Altria Group is in talks to buy NJOY, which is the only independent vaping company with FDA-authorized devices. The discussions are “advanced,” and if the purchase takes place, Altria would also divest its 35 percent share in Juul Labs. The story was first reported by the Wall Street Journal.
Altria is the manufacturer of Marlboro cigarettes, and has no presence in the vaping market aside from its share in Juul. If Altria were to buy NJOY, there would be no FDA-authorized vaping products not owned by a major tobacco company. (Vuse is owned by R.J. Reynolds/British American Tobacco, and Logic is owned by Japan Tobacco International.)
NJOY hired financial experts last year to advise the company on a potential sale. At that time, the company believed it would be valued at $5 billion in a sale, but the Journal says the current discussions involve a starting point of $2.75 billion.
NJOY is attractive to buyers because it has two vaping devices already authorized by the FDA—the disposable NJOY Daily, and the pod-based NJOY Ace. The Ace is the only modern, pod-based vape authorized by the FDA, and is probably capable of competing with Juul Labs’ JUUL and the Vuse Alto if NJOY gains the financial clout to increase production and expand its distribution.
Sad to hear, NJOY is an important independent competitor to the traditional tobacco industry. Aggressive regulation leads to fewer e-cigarette companies, and more ability for the tobacco industry to pick these off one at a time to slow development and protect cigarette profits.
— Michael F. Pesko 🇺🇦 (@mikepesko) February 27, 2023
NJOY currently has only about three percent of the convenience store/gas station segment of the vaping market. But Altria—the nation’s largest cigarette manufacturer—has vast distribution resources and the cash to make production challenges disappear.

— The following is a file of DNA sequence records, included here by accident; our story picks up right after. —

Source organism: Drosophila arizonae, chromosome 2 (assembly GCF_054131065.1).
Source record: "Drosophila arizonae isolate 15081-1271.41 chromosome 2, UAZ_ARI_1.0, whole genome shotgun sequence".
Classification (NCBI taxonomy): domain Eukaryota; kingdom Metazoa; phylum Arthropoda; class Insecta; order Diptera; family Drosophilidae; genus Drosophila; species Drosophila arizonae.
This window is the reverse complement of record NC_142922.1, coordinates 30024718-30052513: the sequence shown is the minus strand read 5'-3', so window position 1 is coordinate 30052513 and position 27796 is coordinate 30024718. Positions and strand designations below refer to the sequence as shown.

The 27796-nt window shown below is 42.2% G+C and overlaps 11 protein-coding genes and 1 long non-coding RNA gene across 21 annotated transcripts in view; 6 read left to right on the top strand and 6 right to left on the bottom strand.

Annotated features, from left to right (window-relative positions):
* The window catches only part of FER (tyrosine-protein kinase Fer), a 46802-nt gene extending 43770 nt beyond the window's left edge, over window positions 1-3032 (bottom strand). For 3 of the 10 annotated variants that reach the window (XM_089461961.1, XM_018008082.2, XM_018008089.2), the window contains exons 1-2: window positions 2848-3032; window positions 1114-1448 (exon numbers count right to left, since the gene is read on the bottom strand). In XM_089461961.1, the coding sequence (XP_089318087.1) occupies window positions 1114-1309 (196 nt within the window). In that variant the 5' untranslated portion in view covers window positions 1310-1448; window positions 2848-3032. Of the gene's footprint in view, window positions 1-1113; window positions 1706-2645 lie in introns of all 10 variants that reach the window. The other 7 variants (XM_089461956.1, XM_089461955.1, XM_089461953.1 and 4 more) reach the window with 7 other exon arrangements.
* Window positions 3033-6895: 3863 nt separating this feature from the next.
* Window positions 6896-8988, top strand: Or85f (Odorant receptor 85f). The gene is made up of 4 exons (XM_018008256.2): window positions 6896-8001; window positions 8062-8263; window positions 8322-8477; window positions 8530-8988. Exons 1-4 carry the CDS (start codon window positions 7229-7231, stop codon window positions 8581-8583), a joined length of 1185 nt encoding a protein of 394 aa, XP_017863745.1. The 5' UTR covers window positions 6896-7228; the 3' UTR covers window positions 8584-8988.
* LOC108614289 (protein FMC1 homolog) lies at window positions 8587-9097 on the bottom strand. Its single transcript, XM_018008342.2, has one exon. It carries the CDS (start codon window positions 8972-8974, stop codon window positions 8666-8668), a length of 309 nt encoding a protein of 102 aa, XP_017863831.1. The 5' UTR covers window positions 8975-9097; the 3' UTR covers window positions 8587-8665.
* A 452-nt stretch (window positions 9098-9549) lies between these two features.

Altria currently owns 35 percent of Juul Labs, which it bought in 2018 for $12.8 billion—valuing the company at $38 billion. Last September, Altria exercised its right to exit a non-compete agreement with Juul Labs when Juul’s value dropped below 10 percent of its original mark. Altria now says Juul’s value is $714 million, according to the Wall Street Journal.
If Altria buys NJOY—or if it bought another vape company or began producing its own e-cigarettes—it would likely be forced to divest its share in Juul to satisfy antitrust concerns. (Altria and Juul have already been charged with anti-competitive practices by the Federal Trade Commission in a case currently being appealed by the FTC.)
NJOY, Inc. was founded in Arizona by attorney Mark Weiss, and began selling first-generation e-cigarettes in 2007. After the FDA labeled e-cigarettes unapproved drug/delivery devices and began seizing products arriving from China, Weiss and other manufacturers fought the agency in court, eventually winning in 2010 and keeping the fledgling industry alive.
NJOY, Inc. filed for bankruptcy in 2016, and the company emerged from restructuring as NJOY LLC, majority-owned by hedge fund Mudrick Capital Management, which has operated NJOY since.